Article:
Absolutely. The real gift from my time at Tassie has been working with music and theatre, as well as and design and art: to realise the connections but also the profound differences. I think future students would benefit from being exposed to a wider range of creative methodologies and world views; expanded models of practice are increasingly important. It is a bit of a hobby horse, but, we often talk about ‘T-shaped’ interdisciplinary learners, who come through a discipline and then broaden later. Some of the research I have been doing with colleagues has developed the idea of ‘X-shaped’ learners, where you can have multiple discipline experiences from the beginning which can integrate but also diverge. If you step away from the language of disciplines and start to find a new way of articulating and especially, teaching practice, you can quickly develop these skills with remarkable outcomes.
What changes do you foresee for creative arts in the next five to ten years?
I do think discussions around the value of, let’s call it ‘creativity’, aren’t going to go away. When we look at the Pisa Accord regarding secondary school education outcomes, the increased emphasis on creativity in the curriculum is going to change the students coming into art schools, as well as science, medicine, business etc. I think this may force the agenda around bringing the ‘creativity’ that we currently hold, perhaps sequester, in art schools to the wider university; rather than being a theoretical nicety, it will become a necessity. How do we open the studios of the art school to become truly part of the university? Perhaps this is something we still haven’t resolved following the Dawkins reforms.
Another is the research impact and engagement agenda. It is an unknown quantity currently, but, if the emphasis is upon applied outcomes, while we will always need champions of excellence in non-instrumentalised practice, we will also need to be increasingly mindful of diverse measures of value. These are questions we have been talking about for years, but once we are on the other side of this ERA round, I think we will see changes in what we expect of our art and design researchers. Greater diversity in what we mean by research excellence will I think we enabling.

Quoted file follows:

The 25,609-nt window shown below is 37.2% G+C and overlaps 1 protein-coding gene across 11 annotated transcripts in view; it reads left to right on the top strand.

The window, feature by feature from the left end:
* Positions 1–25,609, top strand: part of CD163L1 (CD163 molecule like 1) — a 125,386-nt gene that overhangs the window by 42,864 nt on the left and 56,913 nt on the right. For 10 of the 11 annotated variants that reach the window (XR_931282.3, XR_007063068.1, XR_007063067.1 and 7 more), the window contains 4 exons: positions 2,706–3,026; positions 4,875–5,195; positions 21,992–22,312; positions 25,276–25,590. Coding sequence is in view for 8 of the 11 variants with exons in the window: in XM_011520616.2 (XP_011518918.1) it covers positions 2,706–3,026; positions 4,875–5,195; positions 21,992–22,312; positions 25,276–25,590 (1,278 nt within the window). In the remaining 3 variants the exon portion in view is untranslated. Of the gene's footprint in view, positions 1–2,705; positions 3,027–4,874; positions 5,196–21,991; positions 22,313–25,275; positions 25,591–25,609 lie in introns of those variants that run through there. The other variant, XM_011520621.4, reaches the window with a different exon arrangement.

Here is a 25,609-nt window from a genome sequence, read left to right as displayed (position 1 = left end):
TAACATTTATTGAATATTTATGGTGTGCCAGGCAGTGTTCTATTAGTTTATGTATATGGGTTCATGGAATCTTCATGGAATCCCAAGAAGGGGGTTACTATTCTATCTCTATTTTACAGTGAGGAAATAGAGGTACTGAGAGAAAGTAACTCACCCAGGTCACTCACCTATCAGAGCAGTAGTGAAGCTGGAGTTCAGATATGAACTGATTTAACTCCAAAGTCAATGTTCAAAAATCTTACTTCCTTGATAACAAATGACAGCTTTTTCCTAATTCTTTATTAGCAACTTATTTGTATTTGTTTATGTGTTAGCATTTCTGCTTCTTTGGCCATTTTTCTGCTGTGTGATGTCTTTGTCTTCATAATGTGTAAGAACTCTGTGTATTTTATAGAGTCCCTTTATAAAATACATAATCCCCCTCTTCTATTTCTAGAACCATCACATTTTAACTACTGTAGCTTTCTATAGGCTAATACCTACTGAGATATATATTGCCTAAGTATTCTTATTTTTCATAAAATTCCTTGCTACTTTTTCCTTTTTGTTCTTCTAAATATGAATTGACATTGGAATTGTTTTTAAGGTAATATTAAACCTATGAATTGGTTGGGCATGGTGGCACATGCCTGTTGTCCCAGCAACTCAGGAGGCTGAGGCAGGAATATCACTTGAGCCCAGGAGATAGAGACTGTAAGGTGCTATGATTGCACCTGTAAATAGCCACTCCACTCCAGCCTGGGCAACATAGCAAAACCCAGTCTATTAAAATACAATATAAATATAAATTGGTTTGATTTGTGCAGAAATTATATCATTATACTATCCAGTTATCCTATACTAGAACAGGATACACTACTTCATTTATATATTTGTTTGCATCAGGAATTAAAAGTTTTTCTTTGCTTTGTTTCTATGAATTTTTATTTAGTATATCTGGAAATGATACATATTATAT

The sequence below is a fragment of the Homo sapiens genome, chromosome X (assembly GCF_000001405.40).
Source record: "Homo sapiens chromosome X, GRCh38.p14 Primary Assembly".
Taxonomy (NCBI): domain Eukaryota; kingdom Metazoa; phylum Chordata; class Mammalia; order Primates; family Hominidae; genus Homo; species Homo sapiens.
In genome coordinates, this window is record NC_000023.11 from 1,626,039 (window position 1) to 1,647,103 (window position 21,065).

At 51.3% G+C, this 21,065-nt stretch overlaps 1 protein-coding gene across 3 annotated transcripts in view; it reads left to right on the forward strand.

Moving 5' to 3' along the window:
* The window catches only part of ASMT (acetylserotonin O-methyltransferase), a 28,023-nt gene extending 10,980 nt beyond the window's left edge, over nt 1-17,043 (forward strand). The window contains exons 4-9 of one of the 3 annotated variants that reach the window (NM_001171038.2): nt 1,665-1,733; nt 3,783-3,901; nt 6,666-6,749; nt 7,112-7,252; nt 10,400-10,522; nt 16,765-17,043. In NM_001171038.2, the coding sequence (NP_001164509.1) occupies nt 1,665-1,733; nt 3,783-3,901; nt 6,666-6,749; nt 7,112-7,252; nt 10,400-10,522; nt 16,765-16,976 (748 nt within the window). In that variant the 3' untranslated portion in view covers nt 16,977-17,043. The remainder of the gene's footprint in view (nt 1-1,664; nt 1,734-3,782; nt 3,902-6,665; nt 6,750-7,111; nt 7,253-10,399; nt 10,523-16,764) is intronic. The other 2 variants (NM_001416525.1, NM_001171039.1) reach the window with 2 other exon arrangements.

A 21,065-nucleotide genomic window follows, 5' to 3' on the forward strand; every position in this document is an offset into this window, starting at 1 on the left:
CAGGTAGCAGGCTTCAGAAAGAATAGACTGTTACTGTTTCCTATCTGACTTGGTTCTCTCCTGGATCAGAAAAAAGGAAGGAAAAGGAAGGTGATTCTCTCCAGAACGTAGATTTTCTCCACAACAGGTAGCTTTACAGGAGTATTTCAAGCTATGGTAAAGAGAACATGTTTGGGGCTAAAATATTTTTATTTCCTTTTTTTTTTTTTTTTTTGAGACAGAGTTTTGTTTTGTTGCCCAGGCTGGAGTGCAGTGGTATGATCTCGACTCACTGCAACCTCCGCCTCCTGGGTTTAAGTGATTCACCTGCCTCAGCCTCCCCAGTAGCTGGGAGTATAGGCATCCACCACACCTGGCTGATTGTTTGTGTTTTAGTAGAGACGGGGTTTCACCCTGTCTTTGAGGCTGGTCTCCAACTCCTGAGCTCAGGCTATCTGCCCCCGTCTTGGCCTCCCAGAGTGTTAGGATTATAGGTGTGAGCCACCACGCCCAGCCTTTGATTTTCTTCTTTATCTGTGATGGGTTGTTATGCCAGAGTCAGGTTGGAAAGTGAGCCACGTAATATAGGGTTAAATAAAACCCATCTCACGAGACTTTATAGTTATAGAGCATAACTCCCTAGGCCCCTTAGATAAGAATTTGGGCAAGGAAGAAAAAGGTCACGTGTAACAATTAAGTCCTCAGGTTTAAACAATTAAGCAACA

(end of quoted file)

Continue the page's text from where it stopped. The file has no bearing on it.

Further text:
In the bigger picture, while pressure is on the arts broadly we must become more adept as a sector at describing our value, beyond purely financial returns. Economists tell us the field of value is wide open: it is up to us to coherently establish the various forms of value that we represent for society.
We have gone through 30 years of change for creative arts since Dawkins. Are there any issues that strike you as particularly important?
It seems that the sector is at some kind of crisis or tipping point. Tassie sometimes feels like the canary in the coalmine, with a number of factors sharpening key issues for the tertiary sector as a whole. Regionality, profound educational attainment challenges combined with a low population base focus the agenda on the value of (here, creative arts) education, but also universities in general. UTAS has major challenges but is not the only one: we have recently seen other regional universities like Federation and Victoria being described as financially unviable. Is the current business model broken? The reforms proposed by Simon Birmingham, potentially the most significant since Dawkins, add further pressure. Given increasing competition globally, where cities if not nations can quickly become ‘regional’, perhaps the sector has changed shape in some fundamental way. Again, perhaps those institutions already at the edges can point the way.
After graduating from Oxford University and the Royal College of Art with an MFA in Sculpture, Professor Kit Wise received the Wingate Rome Scholarship in Fine Art in 1999, to study at the British School at Rome. He moved to Australia in 2002 and completed his PhD at Monash University in 2012. Wise has held senior educational leadership and leadership and governance roles since 2008. He is a Board Member for Deans and Directors of Creative Arts (DDCA) and Deputy Chair of the Executive Council of ACUADS (Australian Council of University Art and Design Schools). He is currently Professor of Fine Art and Associate Dean, Art, at the Royal Melbourne Institute of Technology; and an Adjunct Professor at Monash University and the University of Tasmania. He is represented by Sarah Scout Presents, Melbourne and continues to practice as an artist, art writer and curator.
Dr Jenny Wilson is DDCA’s Research Officer and Editor of NiTRO. She is an independent consultant to universities and academic bodies and an Honorary Fellow of the Melbourne Centre for the Study of Higher Education at the University of Melbourne. Her research focuses upon higher education policy and its relationship to academic ‘tribes and territories’, particularly creative arts disciplines. Her book ‘Artists in the University: Positioning Artistic Research in Higher Education’ was published by Springer in 2017.